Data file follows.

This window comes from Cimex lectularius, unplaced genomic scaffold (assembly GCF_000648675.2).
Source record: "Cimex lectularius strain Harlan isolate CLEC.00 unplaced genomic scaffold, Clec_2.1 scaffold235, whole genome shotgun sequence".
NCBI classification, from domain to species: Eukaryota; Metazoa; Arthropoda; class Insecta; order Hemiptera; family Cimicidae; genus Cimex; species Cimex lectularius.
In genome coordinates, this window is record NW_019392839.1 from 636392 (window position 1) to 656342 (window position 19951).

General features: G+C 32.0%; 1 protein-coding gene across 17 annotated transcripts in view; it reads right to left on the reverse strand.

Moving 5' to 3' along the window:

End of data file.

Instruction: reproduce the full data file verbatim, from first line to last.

This window comes from Cimex lectularius, unplaced genomic scaffold (assembly GCF_000648675.2).
Source record: "Cimex lectularius strain Harlan isolate CLEC.00 unplaced genomic scaffold, Clec_2.1 scaffold235, whole genome shotgun sequence".
NCBI classification, from domain to species: Eukaryota; Metazoa; Arthropoda; class Insecta; order Hemiptera; family Cimicidae; genus Cimex; species Cimex lectularius.
In genome coordinates, this window is record NW_019392839.1 from 636392 (window position 1) to 656342 (window position 19951).

General features: G+C 32.0%; 1 protein-coding gene across 17 annotated transcripts in view; it reads right to left on the reverse strand.

Moving 5' to 3' along the window: